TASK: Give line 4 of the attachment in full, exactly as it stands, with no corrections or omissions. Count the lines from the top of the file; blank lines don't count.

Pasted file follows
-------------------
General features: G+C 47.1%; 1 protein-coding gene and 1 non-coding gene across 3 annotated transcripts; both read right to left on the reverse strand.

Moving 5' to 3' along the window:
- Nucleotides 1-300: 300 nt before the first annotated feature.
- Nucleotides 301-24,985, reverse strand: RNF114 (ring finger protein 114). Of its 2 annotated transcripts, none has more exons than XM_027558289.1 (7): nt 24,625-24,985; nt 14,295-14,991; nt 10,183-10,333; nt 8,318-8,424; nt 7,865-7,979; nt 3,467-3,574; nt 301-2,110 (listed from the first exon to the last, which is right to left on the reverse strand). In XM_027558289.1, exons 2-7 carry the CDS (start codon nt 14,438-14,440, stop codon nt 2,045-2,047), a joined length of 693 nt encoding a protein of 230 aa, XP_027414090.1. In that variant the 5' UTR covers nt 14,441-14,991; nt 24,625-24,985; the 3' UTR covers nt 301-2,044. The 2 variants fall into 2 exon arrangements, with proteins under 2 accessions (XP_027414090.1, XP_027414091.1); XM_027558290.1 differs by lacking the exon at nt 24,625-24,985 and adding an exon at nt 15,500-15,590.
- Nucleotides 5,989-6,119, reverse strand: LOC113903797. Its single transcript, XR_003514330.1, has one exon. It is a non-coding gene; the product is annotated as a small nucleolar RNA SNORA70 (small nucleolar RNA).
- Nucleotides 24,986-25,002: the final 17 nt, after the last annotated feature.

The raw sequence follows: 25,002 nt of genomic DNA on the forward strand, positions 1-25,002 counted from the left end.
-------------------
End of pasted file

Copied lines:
- Nucleotides 301-24,985, reverse strand: RNF114 (ring finger protein 114). Of its 2 annotated transcripts, none has more exons than XM_027558289.1 (7): nt 24,625-24,985; nt 14,295-14,991; nt 10,183-10,333; nt 8,318-8,424; nt 7,865-7,979; nt 3,467-3,574; nt 301-2,110 (listed from the first exon to the last, which is right to left on the reverse strand). In XM_027558289.1, exons 2-7 carry the CDS (start codon nt 14,438-14,440, stop codon nt 2,045-2,047), a joined length of 693 nt encoding a protein of 230 aa, XP_027414090.1. In that variant the 5' UTR covers nt 14,441-14,991; nt 24,625-24,985; the 3' UTR covers nt 301-2,044. The 2 variants fall into 2 exon arrangements, with proteins under 2 accessions (XP_027414090.1, XP_027414091.1); XM_027558290.1 differs by lacking the exon at nt 24,625-24,985 and adding an exon at nt 15,500-15,590.